We were totally deflated having our dreams of a thatched cottage next to a warm neighborhood pub replaced with visions of black lung and constant rain, but we decided to take a free vacation and go have a look anyway.

Fortunately for my husband’s perspective employers, the day our train pulled into the Nottingham station for the first time was fair and bright. We had been wined and dined at the Savoy in London for 2 days prior, so to say we were in a good mood would be an understatement. 

While my husband looked at the office, I was chauffeured around the countryside with my husband’s boss’s wife and their daughter.  We discovered the beautiful Vale of Belvoir (pronounced, "beaver"), Sherwood Forest, Rutland Water and parts of the picturesque Peak District.  We thought those Disneyworld Brits must have been crazy and agreed to move over immediately.

We lived in our English home for almost five happy years making some great friends along the way and changing our outlook on the world forever.  Oh sure, there were many challenges and not all the times were good, but I wouldn’t trade that experience for anything.

Now that we have been back in America for years, my heart sometimes aches for the English countryside and those friends that I made that remain there.  Thankfully I often get the chance to return and reconnect with the things I love about England and the East Midlands in particular.

I often tell Americans that are planning a trip to the UK that if you only see London, you have not seen England.  Although it is by far my favorite city in the world, just staying there you miss seeing some of the most beautiful villages, stately homes and scenery in the country.

A few days ago I once again boarded a train in London to ride north to the East Midlands.  The day was bright and warm, albeit not as warm as that summer day when I first took this trip, but it was a blessed day for England in March.

My friend Karen, who is a “lifer” since she married a Brit many years ago, met me at the station.  Through many excited telephone conversations we had decided that we would bop around Nottingham and the surrounding villages for a couple of days and then would drive the hour or so to Bakewell and ultimately on to Chatsworth on the following Monday.

Monday worked out to be the perfect day for a drive.  It was beautiful and fairly warm so the Monday market in Bakewell was alive with every OAP (old age pensioner) in the Peak District.  I have to say that this market was a bit of a disappointment since it consisted mainly of cut rate beauty supplies in old boxes, unflattering cotton underwear and a few tables of tropical fruit.  Being professional shoppers from way back, we were in no way deterred by this lack of attractive merchandise, so we persevered until Karen bought a miracle mop and a couple of pots of eye glass cleaner.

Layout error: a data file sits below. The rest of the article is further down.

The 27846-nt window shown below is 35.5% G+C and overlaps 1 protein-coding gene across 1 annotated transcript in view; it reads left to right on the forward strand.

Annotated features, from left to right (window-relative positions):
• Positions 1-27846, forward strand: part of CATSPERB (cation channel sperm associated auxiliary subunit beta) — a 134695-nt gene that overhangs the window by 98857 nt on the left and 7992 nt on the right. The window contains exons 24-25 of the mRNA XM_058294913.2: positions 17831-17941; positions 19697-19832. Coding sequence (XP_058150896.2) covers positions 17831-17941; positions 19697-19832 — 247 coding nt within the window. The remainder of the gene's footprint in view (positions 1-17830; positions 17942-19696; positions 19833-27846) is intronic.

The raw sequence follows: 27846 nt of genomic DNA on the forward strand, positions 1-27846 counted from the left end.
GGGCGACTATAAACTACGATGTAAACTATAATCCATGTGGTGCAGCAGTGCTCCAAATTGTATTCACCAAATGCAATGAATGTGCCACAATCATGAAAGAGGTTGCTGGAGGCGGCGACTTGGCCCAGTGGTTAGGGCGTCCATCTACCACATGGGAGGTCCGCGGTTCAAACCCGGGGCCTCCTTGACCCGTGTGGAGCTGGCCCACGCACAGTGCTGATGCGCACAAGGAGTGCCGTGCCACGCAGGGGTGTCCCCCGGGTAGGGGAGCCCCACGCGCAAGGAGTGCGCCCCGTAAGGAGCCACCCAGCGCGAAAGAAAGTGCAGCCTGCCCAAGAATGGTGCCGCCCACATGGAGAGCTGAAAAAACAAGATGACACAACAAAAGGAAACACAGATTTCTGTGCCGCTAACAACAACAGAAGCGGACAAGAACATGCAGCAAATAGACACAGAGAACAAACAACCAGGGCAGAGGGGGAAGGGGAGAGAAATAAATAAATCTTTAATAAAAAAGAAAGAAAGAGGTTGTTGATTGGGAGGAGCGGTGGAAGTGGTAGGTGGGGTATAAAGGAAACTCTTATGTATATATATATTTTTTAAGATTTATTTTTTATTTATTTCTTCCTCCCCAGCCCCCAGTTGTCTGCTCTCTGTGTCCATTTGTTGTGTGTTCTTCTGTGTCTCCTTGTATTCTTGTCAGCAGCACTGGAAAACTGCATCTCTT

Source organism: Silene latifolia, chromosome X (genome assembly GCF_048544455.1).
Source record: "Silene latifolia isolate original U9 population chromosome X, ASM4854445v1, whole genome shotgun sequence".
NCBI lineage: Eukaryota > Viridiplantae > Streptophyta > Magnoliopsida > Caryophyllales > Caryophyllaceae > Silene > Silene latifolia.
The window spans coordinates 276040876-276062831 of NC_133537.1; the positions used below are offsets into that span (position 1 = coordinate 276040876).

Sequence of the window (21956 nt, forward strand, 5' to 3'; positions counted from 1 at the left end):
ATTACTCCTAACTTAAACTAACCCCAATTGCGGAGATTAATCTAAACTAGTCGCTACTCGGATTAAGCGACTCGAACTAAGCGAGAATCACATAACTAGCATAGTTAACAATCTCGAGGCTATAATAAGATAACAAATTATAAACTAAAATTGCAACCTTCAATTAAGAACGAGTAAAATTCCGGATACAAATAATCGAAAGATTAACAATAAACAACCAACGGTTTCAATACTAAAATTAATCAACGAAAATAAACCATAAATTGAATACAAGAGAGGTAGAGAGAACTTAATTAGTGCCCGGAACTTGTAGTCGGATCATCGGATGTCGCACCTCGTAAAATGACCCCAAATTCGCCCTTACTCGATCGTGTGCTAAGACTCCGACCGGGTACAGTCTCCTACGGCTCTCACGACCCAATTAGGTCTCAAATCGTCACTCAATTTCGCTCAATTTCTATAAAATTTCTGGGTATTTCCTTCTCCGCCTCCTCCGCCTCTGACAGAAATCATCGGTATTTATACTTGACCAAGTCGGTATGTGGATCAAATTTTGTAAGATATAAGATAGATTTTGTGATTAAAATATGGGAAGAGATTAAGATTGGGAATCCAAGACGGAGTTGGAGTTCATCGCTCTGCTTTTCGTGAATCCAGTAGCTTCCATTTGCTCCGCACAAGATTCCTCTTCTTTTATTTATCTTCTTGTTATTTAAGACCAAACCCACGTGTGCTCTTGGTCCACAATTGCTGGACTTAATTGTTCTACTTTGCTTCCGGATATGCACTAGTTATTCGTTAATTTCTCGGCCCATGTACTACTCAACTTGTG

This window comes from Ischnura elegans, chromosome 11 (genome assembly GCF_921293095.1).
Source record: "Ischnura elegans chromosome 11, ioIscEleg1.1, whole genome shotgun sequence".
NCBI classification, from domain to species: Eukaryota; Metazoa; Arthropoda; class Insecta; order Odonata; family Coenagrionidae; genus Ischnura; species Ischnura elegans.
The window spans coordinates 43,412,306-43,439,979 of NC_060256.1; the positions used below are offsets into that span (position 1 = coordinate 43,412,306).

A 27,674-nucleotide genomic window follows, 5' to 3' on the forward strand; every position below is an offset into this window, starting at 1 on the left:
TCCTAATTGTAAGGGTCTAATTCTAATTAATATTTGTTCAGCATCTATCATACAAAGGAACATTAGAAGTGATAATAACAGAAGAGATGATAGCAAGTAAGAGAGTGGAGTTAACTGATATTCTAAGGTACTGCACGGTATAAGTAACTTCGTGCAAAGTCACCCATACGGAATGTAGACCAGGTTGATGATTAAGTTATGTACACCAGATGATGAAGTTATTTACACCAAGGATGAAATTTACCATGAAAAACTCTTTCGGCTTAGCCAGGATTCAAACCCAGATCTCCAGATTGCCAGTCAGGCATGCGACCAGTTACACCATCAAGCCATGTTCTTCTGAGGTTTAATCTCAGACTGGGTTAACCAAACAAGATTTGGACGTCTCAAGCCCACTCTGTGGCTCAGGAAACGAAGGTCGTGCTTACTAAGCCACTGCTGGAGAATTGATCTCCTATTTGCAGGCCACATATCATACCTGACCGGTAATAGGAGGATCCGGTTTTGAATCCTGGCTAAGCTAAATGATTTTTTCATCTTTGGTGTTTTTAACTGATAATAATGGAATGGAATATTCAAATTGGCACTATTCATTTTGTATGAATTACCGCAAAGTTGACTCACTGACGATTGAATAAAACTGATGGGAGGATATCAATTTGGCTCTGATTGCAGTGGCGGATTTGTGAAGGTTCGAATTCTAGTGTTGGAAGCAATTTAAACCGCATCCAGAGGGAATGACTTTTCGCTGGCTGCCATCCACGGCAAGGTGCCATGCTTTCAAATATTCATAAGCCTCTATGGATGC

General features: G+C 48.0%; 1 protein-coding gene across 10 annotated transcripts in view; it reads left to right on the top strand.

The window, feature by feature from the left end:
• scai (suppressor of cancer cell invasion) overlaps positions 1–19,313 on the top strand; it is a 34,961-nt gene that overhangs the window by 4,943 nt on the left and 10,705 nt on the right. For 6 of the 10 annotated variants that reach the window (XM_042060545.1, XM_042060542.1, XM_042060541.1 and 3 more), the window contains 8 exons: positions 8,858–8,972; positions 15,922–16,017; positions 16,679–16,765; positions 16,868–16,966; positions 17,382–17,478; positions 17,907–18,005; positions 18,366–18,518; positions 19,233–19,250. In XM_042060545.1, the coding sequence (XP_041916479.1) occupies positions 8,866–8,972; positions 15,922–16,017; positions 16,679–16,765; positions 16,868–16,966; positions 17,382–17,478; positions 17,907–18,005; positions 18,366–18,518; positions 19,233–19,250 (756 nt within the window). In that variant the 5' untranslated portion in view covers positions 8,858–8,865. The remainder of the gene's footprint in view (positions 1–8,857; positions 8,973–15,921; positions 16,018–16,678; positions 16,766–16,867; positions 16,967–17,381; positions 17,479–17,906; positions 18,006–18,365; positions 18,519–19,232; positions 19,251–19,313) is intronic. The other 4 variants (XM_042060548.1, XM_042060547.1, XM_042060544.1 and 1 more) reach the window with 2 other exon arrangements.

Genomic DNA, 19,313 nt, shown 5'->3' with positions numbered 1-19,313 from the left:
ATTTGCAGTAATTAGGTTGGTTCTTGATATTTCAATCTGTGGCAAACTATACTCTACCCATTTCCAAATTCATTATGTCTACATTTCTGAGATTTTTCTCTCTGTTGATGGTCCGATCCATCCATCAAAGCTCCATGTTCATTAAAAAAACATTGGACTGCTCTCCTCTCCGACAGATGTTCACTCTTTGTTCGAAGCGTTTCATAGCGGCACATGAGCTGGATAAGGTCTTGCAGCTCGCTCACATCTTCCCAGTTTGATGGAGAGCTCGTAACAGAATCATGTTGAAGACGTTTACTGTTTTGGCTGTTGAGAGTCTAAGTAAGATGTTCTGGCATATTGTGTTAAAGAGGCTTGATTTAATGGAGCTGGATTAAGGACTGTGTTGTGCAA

By this time we were hungry and on the clock since the pay and display receipt in the car had only an hour or so left on it.  We moseyed over to the main area of this pretty little village in search of the ultimate Bakewell Tart, and we were in no way disappointed since every bakery and coffee shop in town claim to have invented this local specialty.





I guess I’ve always thought that the Bakewell tart and Bakewell pudding were the same dessert since the word “pudding” in England is synonymous for dessert.  The story goes that the tart was invented during Victorian times when a novice baker misunderstood the directions for a pie she was to make and the resulting dessert was so good that it became legend.  When researching the history of the pudding for this post, I was amused to find that the exact same story is told for its invention.


After much exhaustive research, I am here to report that the Bakewell pudding is definitely my favorite of the two. My best description of this dessert would be a puff pastry crust topped with a thin layer of jam and an egg custard topping very reminiscent of a chess pie.  The tart is a short crust base topped with a thin layer of jam and topped with more of a cake like filling than a custard.  Both of them are very good but the pudding definitely gets my vote.
Bakewell Tart (left) vs. Bakewell Pudding (right)


Full to the brim with tarts, puddings, Cornish pasties and coffee, we waddled back to the car and headed over to Chatsworth.  Chatsworth is in my opinion, the most magnificent stately home in all of England.  Home to the Duke and Duchess of Devonshire, this gorgeous house and grounds have been the ancestral home of the Cavendish family since the 16th century.  For more history and information about Chatsworth, please click on the links.



Since it was late in the afternoon by the time we arrived at Chatsworth, and we had both toured the house on several occasions, we were happy to just walk around the grounds and visit the shops located in the old stables.  The only sounds breaking the silence on this day were those of bleating sheep and the laughter of playing children.    The peace and serenity of this special place is one of its main attractions for me.




After a cup of coffee in the cafe (as you can tell, lots and lots of coffee drinking and biscuit eating goes on in England), and a stop by the most gorgeous public toilets in the world, we sadly left the grounds of the main house and headed over to the farm shop.